New York Times: Iran’s supreme religious leader, Ayatollah Ali Khamenei, attacked the United States on Wednesday for making what he called “atomic threats” against his country, while the army announced a large-scale military drill in the Persian Gulf to display its strength. The New York Times
By NAZILA FATHI
Iran’s supreme religious leader, Ayatollah Ali Khamenei, attacked the United States on Wednesday for making what he called “atomic threats” against his country, while the army announced a large-scale military drill in the Persian Gulf to display its strength.
The ayatollah’s statement and the military announcement came at a time of heightened tension between Tehran and the West over Iran’s nuclear program. President Obama is trying to persuade the United Nations Security Council to impose tough sanctions on Iran to dissuade the country from further enrichment of uranium, which Western nations suspect is an Iranian pretext for developing a bomb.
Ayatollah Khamenei’s statement appeared to be a response to President Obama’s recently announced revisions in American nuclear policy, in which he excluded Iran and North Korea from limits on the use of American atomic weapons.
While administration officials have sought to frame that change as an inducement to Iran, the ayatollah’s remarks suggested the Iranian leadership regards it as a new level of intimidation.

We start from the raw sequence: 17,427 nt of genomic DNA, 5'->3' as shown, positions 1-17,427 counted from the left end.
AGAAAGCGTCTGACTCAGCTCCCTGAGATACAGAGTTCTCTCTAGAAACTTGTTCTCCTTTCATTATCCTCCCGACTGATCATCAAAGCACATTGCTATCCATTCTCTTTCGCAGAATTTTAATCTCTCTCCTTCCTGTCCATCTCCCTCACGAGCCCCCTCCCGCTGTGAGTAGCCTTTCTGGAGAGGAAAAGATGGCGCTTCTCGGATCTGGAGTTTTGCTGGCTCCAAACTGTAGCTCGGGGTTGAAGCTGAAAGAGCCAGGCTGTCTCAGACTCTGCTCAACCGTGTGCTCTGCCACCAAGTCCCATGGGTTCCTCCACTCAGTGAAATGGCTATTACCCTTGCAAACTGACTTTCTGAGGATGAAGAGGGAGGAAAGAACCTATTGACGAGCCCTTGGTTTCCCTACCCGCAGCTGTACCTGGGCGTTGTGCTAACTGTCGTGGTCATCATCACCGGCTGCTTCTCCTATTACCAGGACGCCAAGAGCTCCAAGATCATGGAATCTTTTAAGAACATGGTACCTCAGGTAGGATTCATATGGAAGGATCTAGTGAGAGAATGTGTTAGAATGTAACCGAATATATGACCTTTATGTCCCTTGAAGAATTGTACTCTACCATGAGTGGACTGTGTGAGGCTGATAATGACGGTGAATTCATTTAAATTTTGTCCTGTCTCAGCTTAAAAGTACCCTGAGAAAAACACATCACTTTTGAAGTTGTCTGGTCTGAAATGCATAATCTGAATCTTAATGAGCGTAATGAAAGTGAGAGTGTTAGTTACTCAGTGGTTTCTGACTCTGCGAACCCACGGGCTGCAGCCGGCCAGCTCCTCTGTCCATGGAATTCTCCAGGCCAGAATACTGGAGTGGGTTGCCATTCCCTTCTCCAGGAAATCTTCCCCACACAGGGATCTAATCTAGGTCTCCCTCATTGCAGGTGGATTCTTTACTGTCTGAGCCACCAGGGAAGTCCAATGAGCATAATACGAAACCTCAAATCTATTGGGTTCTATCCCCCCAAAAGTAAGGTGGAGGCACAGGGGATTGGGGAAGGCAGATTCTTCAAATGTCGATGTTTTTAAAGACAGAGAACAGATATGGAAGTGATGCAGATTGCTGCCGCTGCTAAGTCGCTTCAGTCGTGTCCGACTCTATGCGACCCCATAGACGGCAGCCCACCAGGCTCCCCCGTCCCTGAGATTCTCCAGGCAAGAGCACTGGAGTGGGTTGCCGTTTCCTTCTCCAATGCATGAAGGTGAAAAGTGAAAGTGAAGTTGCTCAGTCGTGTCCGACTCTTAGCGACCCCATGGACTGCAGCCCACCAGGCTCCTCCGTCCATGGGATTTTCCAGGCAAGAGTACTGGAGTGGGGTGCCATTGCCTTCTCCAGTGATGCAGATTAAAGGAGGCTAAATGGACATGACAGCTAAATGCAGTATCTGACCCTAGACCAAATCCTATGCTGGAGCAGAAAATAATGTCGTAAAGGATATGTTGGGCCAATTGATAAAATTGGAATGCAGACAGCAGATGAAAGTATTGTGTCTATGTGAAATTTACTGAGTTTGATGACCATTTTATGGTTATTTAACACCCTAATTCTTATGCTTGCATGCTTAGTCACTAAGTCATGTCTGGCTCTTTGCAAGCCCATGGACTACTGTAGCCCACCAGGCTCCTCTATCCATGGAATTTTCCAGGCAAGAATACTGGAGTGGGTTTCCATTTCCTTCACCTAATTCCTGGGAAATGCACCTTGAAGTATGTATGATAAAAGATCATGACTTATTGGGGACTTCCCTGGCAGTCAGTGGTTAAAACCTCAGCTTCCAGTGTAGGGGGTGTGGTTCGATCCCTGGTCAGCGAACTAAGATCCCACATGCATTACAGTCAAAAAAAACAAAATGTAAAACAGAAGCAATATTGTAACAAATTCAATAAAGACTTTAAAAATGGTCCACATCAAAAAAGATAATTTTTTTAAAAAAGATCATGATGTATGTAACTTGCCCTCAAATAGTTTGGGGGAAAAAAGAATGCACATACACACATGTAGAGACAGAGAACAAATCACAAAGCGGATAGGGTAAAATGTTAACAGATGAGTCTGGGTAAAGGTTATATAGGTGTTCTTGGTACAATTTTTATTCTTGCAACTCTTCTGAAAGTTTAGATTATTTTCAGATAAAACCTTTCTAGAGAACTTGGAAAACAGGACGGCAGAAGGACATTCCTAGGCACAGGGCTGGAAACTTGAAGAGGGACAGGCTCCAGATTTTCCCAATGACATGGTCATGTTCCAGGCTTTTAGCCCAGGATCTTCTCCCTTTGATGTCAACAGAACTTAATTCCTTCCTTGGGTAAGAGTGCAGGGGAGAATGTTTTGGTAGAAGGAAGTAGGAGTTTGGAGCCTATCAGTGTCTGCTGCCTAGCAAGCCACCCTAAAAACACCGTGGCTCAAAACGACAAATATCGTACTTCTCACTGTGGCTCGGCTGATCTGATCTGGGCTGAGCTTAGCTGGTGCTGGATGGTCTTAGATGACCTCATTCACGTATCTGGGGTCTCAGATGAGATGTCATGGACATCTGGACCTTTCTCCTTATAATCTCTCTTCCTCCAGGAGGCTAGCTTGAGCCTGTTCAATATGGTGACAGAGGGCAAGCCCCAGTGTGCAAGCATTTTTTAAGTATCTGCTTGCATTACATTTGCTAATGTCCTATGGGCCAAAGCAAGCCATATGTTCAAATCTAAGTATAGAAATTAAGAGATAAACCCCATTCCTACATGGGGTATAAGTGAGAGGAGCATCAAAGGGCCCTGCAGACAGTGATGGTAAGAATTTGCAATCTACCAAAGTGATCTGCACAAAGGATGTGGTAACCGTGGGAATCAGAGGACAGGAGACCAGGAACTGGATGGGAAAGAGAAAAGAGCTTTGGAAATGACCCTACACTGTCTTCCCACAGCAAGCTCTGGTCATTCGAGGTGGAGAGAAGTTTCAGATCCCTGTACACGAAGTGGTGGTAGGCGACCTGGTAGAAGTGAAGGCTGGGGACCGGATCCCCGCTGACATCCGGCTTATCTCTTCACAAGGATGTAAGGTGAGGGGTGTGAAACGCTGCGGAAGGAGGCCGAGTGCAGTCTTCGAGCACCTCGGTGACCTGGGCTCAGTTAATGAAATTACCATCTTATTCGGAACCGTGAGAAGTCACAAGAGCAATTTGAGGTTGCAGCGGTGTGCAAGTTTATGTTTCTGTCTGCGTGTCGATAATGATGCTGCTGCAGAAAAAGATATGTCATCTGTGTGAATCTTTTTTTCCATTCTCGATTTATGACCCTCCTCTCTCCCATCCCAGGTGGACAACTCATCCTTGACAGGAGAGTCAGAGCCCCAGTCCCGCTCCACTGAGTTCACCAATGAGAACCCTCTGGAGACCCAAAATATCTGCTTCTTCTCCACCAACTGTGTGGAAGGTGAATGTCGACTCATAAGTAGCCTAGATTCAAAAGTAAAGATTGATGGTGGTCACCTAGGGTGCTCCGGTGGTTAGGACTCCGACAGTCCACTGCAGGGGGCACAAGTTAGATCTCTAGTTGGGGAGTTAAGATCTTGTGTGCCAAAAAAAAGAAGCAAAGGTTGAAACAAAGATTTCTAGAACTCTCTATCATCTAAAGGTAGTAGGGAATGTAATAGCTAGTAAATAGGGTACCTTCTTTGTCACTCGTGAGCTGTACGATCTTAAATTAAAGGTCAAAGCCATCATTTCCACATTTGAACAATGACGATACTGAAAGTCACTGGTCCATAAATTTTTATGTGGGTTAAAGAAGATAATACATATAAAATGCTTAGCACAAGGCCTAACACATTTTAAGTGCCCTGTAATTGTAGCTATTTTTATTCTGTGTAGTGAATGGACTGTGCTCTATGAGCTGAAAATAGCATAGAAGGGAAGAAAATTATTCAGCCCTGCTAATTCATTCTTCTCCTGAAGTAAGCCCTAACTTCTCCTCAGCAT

“How can the U.S. president make atomic threats against Iranian people?” Ayatollah Khamenei said in a speech to Iranian medical workers, the Fars news agency reported from Tehran. “This threat is a threat against humanity and international piece, and no one in the world should dare to articulate such words.”
He added, “We will not allow America to renew its hellish dominance over Iran by using such tools and threats.”
The Iranian military’s announcement of exercises said it was staging a three-day naval, ground and air war game in the Persian Gulf, including the sensitive Strait of Hormuz, starting Thursday. The Strait of Hormuz is a narrow transit way for the passage of nearly 20 percent of the world’s daily oil supply in southern Iran, between the Persian Gulf and the Sea of Oman.
The deputy chief of the Iran’s Revolutionary Guard Corps, Brig. Gen. Hosseini Salami, said the exercise was aimed at showing “Iran’s strength and will against the threats of the enemies,” Fars reported.
“The exercise wants to highlight the security of the Persian Gulf and Strait of Hormuz and Iran’s role in providing security in this region,” he was quoted as saying.
Iran regularly stages military drills to show off its military power and capability to deter threats.
Iran claims that its nuclear program is for peaceful purposes and that it has no intention of making nuclear weapons. It has refused to suspend its nuclear program and has denounced earlier rounds of United Nations sanctions.
Iranian officials have floated in recent days the possibility of revisiting a proposed deal to swap the bulk of the country’s nuclear fuel to be upgraded overseas and sent back to Iran. The Iranians had agreed to that deal last year but later renounced it, and have said several times in recent months they they might reconsider.
The head of Iran’s Atomic Energy Organization, Ali Salehi, said Wednesday that Iran would be willing to discuss that possible deal on the sidelines of a Nuclear Non-Proliferation Treaty review meeting in New York, the English language Press TV reported.
The foreign minister, Manouchehr Mottaki will “detail alternative methods after meeting Security Council members,” Mr. Salehi said.